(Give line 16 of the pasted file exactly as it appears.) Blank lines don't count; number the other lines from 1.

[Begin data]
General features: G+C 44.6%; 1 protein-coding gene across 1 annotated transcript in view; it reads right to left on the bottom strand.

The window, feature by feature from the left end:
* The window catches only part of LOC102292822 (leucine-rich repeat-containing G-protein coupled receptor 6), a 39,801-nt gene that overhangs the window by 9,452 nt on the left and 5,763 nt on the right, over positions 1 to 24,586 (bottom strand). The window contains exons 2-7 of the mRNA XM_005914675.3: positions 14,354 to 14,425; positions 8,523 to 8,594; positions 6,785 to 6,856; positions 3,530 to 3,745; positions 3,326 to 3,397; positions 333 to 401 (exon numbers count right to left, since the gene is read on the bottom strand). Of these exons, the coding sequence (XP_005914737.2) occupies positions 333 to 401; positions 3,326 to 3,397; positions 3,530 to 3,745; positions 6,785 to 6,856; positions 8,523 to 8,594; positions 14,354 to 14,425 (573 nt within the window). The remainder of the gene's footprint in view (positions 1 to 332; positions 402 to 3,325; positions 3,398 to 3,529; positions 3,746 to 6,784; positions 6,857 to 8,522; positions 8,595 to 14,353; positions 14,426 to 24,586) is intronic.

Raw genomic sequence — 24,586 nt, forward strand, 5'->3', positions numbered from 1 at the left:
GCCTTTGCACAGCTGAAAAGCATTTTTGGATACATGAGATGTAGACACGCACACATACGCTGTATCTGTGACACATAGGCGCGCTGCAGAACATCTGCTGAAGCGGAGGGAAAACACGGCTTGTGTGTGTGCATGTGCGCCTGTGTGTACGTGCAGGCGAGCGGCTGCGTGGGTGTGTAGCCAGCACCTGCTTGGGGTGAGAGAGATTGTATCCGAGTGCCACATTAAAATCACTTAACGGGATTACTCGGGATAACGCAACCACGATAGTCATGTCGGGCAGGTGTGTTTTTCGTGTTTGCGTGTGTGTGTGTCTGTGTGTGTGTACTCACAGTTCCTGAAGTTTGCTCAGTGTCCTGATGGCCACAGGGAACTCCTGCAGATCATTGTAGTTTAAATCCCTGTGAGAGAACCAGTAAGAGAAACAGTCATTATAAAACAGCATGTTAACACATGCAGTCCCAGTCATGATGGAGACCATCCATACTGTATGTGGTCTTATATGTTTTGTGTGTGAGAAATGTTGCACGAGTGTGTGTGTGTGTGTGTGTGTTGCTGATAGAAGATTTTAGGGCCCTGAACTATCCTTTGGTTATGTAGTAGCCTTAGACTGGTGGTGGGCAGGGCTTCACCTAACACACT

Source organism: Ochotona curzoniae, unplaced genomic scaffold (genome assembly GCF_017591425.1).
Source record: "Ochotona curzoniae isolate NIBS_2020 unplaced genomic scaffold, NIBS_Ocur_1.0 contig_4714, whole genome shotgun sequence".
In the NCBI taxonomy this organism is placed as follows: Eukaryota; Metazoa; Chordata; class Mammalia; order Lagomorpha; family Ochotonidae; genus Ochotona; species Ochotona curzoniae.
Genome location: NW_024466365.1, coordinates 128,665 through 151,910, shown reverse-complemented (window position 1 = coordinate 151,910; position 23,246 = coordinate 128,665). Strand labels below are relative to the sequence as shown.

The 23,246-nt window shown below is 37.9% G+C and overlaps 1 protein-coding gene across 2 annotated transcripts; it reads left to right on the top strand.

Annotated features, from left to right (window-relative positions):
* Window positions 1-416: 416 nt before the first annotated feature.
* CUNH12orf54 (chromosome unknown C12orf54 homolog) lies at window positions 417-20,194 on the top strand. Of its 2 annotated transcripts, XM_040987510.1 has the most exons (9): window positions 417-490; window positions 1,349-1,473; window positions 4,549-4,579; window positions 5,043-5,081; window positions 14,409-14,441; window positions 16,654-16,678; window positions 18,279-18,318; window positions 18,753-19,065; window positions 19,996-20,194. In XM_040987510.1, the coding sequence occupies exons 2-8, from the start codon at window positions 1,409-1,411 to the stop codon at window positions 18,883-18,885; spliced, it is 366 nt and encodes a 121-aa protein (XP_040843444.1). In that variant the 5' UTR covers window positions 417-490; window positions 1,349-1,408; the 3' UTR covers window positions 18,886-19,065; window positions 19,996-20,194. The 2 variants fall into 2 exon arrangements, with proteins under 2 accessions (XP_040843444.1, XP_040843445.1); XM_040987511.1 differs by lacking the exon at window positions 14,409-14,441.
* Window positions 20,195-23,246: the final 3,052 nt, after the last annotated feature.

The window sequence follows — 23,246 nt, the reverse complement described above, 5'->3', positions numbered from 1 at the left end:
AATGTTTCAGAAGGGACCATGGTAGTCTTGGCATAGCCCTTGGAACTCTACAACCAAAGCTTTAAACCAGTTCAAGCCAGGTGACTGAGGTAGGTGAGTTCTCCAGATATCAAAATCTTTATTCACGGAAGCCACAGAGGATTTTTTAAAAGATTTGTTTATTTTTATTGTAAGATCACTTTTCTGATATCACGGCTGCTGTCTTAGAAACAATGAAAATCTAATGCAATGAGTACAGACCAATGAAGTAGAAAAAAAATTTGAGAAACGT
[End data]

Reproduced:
AATGTTTCAGAAGGGACCATGGTAGTCTTGGCATAGCCCTTGGAACTCTACAACCAAAGCTTTAAACCAGTTCAAGCCAGGTGACTGAGGTAGGTGAGTTCTCCAGATATCAAAATCTTTATTCACGGAAGCCACAGAGGATTTTTTAAAAGATTTGTTTATTTTTATTGTAAGATCACTTTTCTGATATCACGGCTGCTGTCTTAGAAACAATGAAAATCTAATGCAATGAGTACAGACCAATGAAGTAGAAAAAAAATTTGAGAAACGT